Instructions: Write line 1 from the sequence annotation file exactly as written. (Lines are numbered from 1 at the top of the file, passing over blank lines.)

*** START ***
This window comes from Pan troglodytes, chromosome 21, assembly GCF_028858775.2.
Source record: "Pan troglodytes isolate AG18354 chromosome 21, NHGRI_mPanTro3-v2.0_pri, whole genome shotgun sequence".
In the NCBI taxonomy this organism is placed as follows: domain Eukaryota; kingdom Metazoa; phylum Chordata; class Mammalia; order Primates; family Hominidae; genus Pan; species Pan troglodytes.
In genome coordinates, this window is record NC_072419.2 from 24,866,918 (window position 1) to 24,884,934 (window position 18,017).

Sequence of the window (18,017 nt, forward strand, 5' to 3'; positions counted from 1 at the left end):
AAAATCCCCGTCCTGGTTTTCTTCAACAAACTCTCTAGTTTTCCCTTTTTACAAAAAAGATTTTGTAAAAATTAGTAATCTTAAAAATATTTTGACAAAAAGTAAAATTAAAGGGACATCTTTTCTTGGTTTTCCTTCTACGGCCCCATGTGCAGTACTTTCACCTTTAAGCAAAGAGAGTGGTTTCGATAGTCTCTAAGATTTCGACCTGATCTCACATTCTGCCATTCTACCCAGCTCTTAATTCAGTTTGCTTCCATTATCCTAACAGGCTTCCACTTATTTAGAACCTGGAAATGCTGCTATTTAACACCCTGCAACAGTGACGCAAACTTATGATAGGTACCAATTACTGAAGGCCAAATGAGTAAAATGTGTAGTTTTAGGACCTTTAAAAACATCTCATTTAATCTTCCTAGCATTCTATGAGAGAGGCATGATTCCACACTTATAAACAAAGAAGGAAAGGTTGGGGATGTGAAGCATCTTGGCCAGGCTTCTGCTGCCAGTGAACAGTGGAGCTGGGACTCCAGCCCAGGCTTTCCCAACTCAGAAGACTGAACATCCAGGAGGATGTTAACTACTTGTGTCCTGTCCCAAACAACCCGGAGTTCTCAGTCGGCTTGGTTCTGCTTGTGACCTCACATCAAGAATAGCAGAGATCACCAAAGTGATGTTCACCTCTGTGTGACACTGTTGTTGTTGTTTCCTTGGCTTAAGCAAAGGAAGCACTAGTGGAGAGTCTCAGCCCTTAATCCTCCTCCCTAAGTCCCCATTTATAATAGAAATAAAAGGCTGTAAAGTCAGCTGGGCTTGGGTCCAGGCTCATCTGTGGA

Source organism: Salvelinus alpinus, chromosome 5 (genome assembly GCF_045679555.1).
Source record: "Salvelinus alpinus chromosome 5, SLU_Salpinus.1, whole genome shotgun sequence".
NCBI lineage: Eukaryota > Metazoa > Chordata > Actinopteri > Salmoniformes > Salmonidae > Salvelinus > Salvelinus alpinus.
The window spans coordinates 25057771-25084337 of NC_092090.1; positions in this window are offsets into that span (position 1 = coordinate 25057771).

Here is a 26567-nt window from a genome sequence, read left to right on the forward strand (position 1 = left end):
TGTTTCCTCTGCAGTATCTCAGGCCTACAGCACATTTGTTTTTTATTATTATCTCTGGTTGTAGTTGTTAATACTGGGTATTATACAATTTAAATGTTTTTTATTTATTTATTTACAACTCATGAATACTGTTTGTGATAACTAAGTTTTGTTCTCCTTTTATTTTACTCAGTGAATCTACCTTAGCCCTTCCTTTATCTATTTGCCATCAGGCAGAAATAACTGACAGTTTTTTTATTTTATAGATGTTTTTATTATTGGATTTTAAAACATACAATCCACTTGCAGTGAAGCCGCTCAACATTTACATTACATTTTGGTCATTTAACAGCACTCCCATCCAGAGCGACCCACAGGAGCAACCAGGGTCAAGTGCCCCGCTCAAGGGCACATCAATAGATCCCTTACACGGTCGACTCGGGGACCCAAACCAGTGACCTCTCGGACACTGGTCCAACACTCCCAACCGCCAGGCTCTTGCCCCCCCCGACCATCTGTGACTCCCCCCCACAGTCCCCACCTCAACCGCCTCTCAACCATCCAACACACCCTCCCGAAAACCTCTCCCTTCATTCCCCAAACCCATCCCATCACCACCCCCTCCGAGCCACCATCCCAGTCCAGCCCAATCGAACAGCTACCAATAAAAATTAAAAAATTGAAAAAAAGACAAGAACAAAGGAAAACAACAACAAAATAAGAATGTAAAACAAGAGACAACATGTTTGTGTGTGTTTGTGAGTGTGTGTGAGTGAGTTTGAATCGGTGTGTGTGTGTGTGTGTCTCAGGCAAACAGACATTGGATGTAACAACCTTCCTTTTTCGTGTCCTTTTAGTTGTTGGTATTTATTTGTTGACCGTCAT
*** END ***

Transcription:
This window comes from Pan troglodytes, chromosome 21, assembly GCF_028858775.2.